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Avro Lancaster bomb bay showing "Usual" area bombardment mix of 4,000-pound "Cookie" blast bomb and 30-pound incendiary bombs before a raid on Bremen, September 1942

An elderly woman in front of the bodies of school children in Cologne, Germany, after a bombing raid

The Area Bombing Directive was a directive from the wartime British Government's Air Ministry to the Royal Air Force which ordered RAF bombers to attack the German industrial workforce and the morale of the German populace through bombing German cities and their civilian inhabitants.

Background and implementation

The Area Bombing Directive (General Directive No.5 (S.46368/111. D.C.A.S) was a 14 February 1942[1][2][3] amendment to General Directive No.4 (S.46368 D.C.A.S), issued by the British Air Ministry on 5 February 1942, that had informed RAF Bomber Command that it had "Priority over all other commitments",[4] and directed RAF Bomber Command to bomb factories in occupied France. General Directive Number 5 amended Number 4 to make targets in Germany the priority for RAF Bomber Command.

The directive issued on 14 February (S.46368/111. D.C.A.S) listed the primary industrial areas that were within 350 miles from RAF Mildenhall; the distance being a little over the maximum range of the GEE radio navigation aid (referred to in the directive as "T.R. 1335"). The directive specifically mentions the Ruhr and that Essen, in the centre of the conurbation was to be given the dubious honour as the first target that was to be bombed (the first attack on Essen under this directive was carried out on the night of 8/9 March).[1] The objective of the directive was "To focus attacks on the morale of the enemy civil population and in particular the industrial workers. In the case of Berlin harassing attacks to maintain fear of raids and to impose A. R. P. measures".[1][5]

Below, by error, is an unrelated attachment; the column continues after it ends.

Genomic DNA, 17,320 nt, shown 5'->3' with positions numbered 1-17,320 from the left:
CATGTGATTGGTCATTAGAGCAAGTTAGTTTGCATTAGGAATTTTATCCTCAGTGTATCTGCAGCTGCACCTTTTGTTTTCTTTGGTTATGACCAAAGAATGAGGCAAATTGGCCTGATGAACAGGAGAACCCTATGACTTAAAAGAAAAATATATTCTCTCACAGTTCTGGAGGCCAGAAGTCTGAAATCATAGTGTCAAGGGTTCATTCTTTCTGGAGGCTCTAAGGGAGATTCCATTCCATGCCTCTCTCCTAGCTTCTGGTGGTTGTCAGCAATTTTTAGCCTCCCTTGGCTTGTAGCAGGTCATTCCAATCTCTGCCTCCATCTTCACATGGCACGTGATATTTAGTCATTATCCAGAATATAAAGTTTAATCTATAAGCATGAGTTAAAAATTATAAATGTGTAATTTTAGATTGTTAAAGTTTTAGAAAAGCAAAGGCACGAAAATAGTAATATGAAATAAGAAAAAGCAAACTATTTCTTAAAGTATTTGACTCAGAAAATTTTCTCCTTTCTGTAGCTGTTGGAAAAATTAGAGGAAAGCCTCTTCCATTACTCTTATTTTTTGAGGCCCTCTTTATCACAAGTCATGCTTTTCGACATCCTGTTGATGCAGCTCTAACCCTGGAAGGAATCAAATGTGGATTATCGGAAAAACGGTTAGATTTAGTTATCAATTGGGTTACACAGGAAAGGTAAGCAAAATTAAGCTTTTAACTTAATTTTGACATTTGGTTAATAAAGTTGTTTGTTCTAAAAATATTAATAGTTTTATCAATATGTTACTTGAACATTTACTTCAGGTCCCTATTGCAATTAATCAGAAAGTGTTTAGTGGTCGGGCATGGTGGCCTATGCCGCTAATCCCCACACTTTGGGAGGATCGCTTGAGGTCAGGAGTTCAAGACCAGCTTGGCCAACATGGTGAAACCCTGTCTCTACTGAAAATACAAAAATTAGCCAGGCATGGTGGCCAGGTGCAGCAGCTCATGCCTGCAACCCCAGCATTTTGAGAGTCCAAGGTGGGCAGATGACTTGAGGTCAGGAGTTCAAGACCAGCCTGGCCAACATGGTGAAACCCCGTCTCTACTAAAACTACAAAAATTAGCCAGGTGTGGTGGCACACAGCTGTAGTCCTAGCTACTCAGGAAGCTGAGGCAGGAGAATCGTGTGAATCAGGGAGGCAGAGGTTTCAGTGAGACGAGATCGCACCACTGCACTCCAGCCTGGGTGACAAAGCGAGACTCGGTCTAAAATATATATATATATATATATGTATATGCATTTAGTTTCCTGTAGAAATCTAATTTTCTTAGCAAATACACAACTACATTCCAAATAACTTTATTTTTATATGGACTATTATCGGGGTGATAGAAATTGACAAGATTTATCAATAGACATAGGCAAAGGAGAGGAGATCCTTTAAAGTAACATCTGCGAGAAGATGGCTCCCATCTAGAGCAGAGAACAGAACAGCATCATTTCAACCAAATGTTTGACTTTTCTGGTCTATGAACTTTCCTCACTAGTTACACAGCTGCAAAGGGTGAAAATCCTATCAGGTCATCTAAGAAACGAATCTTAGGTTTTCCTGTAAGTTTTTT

The directive issued on 14 February listed the north coast industrial areas (within range of GEE) and industrial areas beyond the operational reach of GEE (Berlin by name and northern central and southern Germany), as secondary targets to be bombed when the weather over those targets was more suitable for bombing than over the primary area. Other German cities mentioned by name and to be attacked with a high-explosives were Duisburg, Düsseldorf and Cologne. Billancourt in occupied France, that was the primary target in the directive issued on 5 February (Air Ministry Reference 46268 D.C.A.S) and immediately preceding this one, was to become secondary target (it was bombed on the night 3/4 March).[1] In addition the RAF were also directed to carry out specific operations to support Combined Operations, such as the periodic bombardment of targets of immediate strategic importance, for example naval units (see Channel Dash that happened only 2 days before this directive was issued), but it added a qualifier that these were only to be carried out if good opportunities to attack primary targets were not missed.[1]